German Forestry Students Intern with KKL-JNF

Sunday, November 30, 2014 12:35 PM

"I learned a lot about improvisation in Israel. In Germany, if you don't have the right tool, you don't do the job. Here, you get the job done whether you have the tool or not."

Kim Binder and Johannes Thomas are forestry students from Germany, both of whom came to Israel for a period of several months in order to learn about KKL-JNF's internationally acclaimed forestry work and achievements.


L-R: Kim Binder, Ahiya Tubi, and Johannes Thomas. Photo: Tania Susskind

 
"In Germany, 30% of the country is covered by natural forest. In a sense, our forests are more like a commodity, since they're the basis of the lumber industry and very much taken for granted.  In Israel, it's been amazing to see what people are willing to do to create forests and the appreciation everyone has here for what KKL-JNF has accomplished."  Johannes Thomas, who is ending a three-month forestry internship with KKL-JNF, studies international forestry and eco-system management at the Eberswalde University for Sustainable Development. He was originally a carpenter who went from working with wood to growing it.

Why did he choose Israel for his overseas studies? "I was in Israel four years ago with my girlfriend and really loved the country. I'm interested in the Middle East, and although Israel is totally different than Germany climatically, there's a lot of cultural similarity, so coming here was a good choice."

Johannes is here together with Kim Binder, who is her fifth semester of forestry economics at the Rottenburg University of Applied Forest Sciences and will be spending a total of five months in Israel. "I love trees and am fascinated by them. My aunt and uncle visit Israel quite a lot, and they told me about KKL-JNF. I contacted Johannes Guagnin , the Foreign Relations and Research Coordinator for KKL-JNF’s Afforestation Department, who arranged everything for our trip and who is also responsible for our itineraries. He's been wonderful and doesn't miss a single detail."

We met Kim and Johannes as they worked at the KKL-JNF Seed Center in Beit Nehemia, where seeds are supplied for KKL-JNF's tree nurseries. Seeds from over 300 species of trees are extracted, treated and stored here. Some of the seeds are collected from the ground, while for others, there is a need to climb up to the tree canopies, which demands rappelling skills.

"I learned a lot about improvisation in Israel," Johannes said. "In Germany, if you don't have the right tool, you don't do the job. Here, you get the job done whether you have the tool or not."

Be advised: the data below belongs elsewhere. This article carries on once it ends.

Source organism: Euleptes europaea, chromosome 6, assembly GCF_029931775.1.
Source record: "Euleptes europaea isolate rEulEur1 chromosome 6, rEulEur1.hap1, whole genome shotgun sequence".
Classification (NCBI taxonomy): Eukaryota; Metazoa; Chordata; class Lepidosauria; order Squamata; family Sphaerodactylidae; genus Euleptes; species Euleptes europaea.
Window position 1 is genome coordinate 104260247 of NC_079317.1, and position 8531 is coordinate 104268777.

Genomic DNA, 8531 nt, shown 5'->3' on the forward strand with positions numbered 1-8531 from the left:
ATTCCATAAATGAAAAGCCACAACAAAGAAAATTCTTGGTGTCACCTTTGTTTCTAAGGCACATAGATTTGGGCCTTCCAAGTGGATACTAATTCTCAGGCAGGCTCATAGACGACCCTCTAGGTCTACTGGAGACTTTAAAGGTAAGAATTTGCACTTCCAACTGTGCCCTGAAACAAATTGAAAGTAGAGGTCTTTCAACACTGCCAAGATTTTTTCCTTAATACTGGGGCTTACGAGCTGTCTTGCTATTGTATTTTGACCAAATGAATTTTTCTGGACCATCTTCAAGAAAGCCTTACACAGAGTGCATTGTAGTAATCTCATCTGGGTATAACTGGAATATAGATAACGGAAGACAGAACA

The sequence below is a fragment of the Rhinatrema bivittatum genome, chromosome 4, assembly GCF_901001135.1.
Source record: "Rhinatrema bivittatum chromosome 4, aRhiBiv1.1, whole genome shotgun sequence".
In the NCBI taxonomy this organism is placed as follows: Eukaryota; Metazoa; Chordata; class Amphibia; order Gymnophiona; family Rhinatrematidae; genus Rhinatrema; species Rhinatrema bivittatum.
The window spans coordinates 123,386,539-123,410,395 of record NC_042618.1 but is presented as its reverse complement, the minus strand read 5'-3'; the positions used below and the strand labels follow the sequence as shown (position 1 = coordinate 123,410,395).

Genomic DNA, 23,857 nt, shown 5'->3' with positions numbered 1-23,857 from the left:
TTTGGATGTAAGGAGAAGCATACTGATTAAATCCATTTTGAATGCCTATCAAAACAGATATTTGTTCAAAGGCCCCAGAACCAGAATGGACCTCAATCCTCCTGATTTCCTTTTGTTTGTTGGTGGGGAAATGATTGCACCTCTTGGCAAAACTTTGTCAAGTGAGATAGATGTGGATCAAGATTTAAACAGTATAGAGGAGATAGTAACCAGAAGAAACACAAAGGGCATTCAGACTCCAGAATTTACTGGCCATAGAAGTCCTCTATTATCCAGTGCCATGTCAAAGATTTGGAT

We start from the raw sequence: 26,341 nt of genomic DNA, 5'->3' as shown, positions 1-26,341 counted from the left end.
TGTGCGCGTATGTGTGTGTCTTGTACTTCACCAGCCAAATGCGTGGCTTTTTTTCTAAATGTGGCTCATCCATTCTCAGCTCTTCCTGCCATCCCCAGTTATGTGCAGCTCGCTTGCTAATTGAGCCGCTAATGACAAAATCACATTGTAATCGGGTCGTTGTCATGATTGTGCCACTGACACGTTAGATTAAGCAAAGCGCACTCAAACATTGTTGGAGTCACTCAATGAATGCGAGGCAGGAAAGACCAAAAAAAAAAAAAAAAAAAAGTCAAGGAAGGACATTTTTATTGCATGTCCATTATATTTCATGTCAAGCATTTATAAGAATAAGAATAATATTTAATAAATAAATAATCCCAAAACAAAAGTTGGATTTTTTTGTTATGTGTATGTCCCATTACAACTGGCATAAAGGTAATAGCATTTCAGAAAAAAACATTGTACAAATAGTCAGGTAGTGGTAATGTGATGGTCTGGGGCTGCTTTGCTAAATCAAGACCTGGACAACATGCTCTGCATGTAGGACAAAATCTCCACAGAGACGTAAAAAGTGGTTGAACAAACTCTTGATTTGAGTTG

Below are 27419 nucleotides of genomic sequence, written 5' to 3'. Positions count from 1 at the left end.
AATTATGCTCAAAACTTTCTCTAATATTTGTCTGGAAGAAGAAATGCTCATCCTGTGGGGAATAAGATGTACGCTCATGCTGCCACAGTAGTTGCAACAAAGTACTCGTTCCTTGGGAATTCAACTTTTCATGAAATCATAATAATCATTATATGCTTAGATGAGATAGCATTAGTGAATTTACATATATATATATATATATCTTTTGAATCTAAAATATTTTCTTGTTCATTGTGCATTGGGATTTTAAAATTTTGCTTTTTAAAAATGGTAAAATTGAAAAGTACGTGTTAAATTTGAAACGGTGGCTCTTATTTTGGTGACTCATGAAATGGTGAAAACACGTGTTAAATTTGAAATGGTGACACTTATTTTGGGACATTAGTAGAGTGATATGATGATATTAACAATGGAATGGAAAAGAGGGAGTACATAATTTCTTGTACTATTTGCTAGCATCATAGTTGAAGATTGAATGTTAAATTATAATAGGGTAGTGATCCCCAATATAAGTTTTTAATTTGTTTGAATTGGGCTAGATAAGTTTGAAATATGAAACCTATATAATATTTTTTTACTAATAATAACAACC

During their time in Israel, Kim and Johannes have been exposed to many and varied aspects of KKL-JNF's afforestation enterprise. They joined the Brutia pines long term monitoring project and participated in seed collecting of Ramon almonds and Atlantic pistacia in the Negev highlands. They also met Omer Golan, an entomologist, with whom they monitored pests, and spent time with Nurit Hibsher, a forest ranger at the Ben Shemen Forest. In the south, they joined researchers at Yatir Forest who work with KKL-JNF, toured the Western Negev, saw the security tree planting along the Gaza Strip border and participated in the recent Deserts, Desertification and Drylands Conference at Sde Boker, along with many other activities.

Kim said that she was impressed daily by the different culture, the trees, the people and the desert. "People relate to us very personally, and they're also interested in what I have to say and are open to discussion. My mother was in Israel volunteering in Kibbutz Mefalsim when she was the same age as I am now, and when I mentioned this to Danny Ben David, the KKL-JNF Western Negev director, he took me immediately to visit her kibbutz.

"In anticipation of my trip, I looked for places in the Bible that talk about trees. The climate here is very different than in Germany, so the forests are also very different. I had never in my life imagined creating a forest in the desert. Sometimes I think a tree is sick, and then I realize that it's probably not received enough water.

"One of the things I'm going to take back with me to Germany is the innovative thinking of the people in Israel. They're always trying to improve things. In my classes in Germany, I sometimes have the feeling that people stop thinking because it's as if we already know everything."

Ahiya Tubi, a KKL-JNF professional who worked with Johannes and Kim at the Beit Nehemia Seed Center, summed up his impression of the two German visitors: "It's a pleasure to work with them, they always think about the big picture and don't cut corners."

Johannes will be returning shortly to Germany, Kim in a couple months, but both of them agreed – it's just a matter of time until they return to Israel.